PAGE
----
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The New Lucky Restaurant has been around since the 1950s in Ahmadabad, India, serving diners among the gravestones located at various points around the tables. No one is certain who was buried under the restaurant, according to a December Associated Press dispatch, but Indians aren't much spooked by the experience. Said a retired professor: "Graveyards in India are never scary places. We don't have a nice literature of horror stories, so we don't have much fear of ghosts." The restaurant's main concern is that waiters know the floor plan and don't trip over the ankle-high monuments.

It's the "holy grail" of beers, said a Boston pub manager, but, still, only 60,000 cases a year of Westvleteren are brewed because the Belgian Trappist monks with the centuries-old recipe refuse to expand their business (and even get on the phone to harass black-marketers). Westvleteren is sold only at the monastery gate, by appointment, with a two-case-a-month limit, at a price that's reasonable for retail beer, but anyone who gets it from a re-seller will pay 10 times that much. Producing more, said Brother Joris, to a Wall Street Journal reporter in November, "would interfere with our job of being a monk." Furthermore, said Brother Joris, referencing the Bible, "(I)f you can't have it, possibly you do not really need it."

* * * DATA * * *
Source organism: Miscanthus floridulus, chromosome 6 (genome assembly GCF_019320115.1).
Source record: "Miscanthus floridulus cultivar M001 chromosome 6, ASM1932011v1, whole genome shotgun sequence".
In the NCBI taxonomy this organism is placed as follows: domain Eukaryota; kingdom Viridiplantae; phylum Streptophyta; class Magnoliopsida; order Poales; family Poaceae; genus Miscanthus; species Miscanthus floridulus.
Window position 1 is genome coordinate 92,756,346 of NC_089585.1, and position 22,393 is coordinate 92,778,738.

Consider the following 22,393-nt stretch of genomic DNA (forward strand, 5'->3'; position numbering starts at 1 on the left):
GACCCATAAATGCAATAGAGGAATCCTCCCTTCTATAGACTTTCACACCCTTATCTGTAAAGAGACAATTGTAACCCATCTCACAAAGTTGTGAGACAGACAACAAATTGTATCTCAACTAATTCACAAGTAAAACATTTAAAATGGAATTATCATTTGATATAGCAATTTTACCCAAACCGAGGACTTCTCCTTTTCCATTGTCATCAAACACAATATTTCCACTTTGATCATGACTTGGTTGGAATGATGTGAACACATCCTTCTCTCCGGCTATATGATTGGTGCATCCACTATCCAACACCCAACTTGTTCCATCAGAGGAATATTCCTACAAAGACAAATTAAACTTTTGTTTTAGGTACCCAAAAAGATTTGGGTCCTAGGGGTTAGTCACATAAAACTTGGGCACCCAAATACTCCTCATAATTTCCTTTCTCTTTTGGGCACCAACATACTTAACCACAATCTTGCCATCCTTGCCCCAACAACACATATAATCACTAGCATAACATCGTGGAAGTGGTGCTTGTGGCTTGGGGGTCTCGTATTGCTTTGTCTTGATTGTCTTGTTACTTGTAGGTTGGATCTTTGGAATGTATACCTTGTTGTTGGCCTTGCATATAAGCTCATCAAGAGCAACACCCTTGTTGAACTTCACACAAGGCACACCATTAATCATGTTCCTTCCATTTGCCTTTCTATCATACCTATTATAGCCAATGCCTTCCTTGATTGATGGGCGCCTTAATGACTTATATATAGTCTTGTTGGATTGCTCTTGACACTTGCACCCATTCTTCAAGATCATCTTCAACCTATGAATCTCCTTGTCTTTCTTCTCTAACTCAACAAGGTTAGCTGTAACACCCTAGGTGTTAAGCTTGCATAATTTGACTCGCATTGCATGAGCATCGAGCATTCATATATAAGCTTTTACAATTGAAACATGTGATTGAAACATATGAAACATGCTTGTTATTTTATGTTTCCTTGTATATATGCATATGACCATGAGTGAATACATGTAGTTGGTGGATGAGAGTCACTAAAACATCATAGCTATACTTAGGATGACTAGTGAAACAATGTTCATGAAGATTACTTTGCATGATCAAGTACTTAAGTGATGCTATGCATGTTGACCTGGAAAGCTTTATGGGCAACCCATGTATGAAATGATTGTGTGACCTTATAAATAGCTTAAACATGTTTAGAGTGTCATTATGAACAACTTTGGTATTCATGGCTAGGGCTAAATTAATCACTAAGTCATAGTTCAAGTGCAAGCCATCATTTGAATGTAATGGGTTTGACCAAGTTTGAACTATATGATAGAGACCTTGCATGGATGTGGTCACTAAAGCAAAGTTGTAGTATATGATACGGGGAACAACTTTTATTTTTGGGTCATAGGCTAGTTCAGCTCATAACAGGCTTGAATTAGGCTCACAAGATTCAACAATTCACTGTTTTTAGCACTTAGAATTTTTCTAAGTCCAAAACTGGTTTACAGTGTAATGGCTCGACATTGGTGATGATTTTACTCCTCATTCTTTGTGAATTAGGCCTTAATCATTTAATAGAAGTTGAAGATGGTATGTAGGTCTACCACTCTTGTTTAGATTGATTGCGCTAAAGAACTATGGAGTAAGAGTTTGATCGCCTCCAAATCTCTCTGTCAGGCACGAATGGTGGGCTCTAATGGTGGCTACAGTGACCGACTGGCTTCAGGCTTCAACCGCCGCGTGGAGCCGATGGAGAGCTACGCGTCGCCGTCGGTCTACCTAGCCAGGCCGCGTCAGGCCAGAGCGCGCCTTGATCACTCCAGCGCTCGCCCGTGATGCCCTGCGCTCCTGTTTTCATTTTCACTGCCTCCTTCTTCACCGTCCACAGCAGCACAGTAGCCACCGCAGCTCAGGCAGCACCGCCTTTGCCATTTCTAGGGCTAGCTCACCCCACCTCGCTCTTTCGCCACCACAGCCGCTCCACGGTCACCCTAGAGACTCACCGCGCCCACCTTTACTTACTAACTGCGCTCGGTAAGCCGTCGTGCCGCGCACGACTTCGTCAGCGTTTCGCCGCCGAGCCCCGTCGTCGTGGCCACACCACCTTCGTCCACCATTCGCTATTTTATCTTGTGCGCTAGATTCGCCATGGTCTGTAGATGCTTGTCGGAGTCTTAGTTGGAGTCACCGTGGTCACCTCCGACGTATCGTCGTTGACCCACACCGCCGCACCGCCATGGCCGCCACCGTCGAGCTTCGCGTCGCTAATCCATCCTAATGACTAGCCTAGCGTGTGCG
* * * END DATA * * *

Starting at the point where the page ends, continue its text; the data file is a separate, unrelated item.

Life's Necessities: In January, Taser International introduced the Taser MPH, a combination dart-firing weapon and MP3 music player (that holds 150 songs).

In November, Bergdorf Goodman in New York City revealed that it was offering showings of the Guerlain cosmetic house's "KissKiss Gold and Diamonds" lipstick, which retails for $62,000 (housed in an 18-karat gold tube containing 2.2 carats of diamonds).

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